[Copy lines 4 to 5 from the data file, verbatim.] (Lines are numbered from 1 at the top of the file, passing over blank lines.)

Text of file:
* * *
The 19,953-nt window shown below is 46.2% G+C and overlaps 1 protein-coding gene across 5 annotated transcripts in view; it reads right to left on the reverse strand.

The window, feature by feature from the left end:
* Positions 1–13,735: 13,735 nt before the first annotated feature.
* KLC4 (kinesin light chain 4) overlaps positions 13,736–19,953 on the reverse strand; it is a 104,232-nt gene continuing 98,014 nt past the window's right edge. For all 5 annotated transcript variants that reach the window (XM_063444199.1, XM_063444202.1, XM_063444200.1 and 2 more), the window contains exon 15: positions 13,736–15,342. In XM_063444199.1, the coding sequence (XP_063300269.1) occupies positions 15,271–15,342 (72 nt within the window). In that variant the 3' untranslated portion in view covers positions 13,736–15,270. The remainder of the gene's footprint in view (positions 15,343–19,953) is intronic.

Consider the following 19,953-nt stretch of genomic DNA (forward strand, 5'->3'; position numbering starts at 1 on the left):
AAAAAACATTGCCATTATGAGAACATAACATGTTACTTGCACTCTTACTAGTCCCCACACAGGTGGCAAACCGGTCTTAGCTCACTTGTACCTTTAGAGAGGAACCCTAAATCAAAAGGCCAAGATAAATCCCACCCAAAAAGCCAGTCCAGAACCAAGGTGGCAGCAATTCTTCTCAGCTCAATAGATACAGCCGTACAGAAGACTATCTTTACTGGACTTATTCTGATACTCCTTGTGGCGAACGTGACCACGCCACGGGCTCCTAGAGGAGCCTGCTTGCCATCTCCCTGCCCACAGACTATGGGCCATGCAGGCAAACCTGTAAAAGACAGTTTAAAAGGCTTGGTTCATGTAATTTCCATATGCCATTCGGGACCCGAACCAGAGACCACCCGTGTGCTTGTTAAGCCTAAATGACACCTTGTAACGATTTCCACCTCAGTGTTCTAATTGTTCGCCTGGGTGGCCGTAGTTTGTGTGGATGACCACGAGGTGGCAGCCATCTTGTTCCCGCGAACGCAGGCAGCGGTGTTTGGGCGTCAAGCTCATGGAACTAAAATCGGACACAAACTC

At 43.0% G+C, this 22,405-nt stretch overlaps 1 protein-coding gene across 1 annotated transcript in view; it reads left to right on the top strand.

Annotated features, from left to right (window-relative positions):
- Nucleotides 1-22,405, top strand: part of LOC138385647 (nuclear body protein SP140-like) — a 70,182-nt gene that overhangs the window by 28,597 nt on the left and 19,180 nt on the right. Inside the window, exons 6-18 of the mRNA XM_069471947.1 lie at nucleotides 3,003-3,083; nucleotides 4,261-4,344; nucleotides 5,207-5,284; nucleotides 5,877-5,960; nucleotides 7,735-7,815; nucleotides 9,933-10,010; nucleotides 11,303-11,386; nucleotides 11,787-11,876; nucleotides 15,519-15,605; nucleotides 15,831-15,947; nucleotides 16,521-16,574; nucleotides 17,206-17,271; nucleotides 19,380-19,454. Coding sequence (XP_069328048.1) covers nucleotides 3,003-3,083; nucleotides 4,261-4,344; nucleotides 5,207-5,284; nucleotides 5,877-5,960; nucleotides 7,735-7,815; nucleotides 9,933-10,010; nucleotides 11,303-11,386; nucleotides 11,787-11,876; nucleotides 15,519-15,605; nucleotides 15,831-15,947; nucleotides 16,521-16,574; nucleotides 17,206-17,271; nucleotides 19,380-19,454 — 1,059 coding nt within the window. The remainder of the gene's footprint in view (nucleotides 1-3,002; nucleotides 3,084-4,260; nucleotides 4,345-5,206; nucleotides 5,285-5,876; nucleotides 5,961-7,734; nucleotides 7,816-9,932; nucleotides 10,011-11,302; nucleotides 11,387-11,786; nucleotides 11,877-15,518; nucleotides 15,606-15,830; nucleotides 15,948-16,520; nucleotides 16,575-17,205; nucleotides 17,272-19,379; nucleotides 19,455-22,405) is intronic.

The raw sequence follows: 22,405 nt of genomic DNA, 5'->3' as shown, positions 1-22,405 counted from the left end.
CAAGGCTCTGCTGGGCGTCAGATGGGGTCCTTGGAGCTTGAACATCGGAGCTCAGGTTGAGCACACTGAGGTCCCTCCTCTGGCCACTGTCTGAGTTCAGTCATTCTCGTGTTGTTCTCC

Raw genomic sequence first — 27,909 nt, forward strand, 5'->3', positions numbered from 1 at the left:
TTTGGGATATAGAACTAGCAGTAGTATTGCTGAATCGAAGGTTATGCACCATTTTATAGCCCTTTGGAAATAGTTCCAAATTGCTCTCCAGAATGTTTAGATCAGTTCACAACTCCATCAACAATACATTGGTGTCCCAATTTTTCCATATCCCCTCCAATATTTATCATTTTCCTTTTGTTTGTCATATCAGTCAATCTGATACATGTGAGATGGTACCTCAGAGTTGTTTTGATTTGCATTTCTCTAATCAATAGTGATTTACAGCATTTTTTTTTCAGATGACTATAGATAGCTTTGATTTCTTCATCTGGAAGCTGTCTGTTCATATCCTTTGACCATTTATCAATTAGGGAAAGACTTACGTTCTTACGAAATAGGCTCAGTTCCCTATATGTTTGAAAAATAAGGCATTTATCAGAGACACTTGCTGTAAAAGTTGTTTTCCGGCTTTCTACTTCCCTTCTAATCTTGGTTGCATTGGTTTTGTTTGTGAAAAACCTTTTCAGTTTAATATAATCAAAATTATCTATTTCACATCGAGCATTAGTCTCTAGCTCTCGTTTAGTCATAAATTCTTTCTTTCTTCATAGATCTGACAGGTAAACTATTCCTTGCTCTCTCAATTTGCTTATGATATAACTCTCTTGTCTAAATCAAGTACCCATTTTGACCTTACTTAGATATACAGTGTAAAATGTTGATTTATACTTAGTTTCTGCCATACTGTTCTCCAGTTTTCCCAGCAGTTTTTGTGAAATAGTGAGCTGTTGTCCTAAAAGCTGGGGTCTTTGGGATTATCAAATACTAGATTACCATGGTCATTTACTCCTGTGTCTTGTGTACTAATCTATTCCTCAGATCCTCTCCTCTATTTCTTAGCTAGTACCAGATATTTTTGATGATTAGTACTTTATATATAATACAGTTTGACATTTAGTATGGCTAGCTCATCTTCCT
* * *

* KLC4 (kinesin light chain 4) overlaps positions 13,736–19,953 on the reverse strand; it is a 104,232-nt gene continuing 98,014 nt past the window's right edge. For all 5 annotated transcript variants that reach the window (XM_063444199.1, XM_063444202.1, XM_063444200.1 and 2 more), the window contains exon 15: positions 13,736–15,342. In XM_063444199.1, the coding sequence (XP_063300269.1) occupies positions 15,271–15,342 (72 nt within the window). In that variant the 3' untranslated portion in view covers positions 13,736–15,270. The remainder of the gene's footprint in view (positions 15,343–19,953) is intronic.

Consider the following 19,953-nt stretch of genomic DNA (forward strand, 5'->3'; position numbering starts at 1 on the left):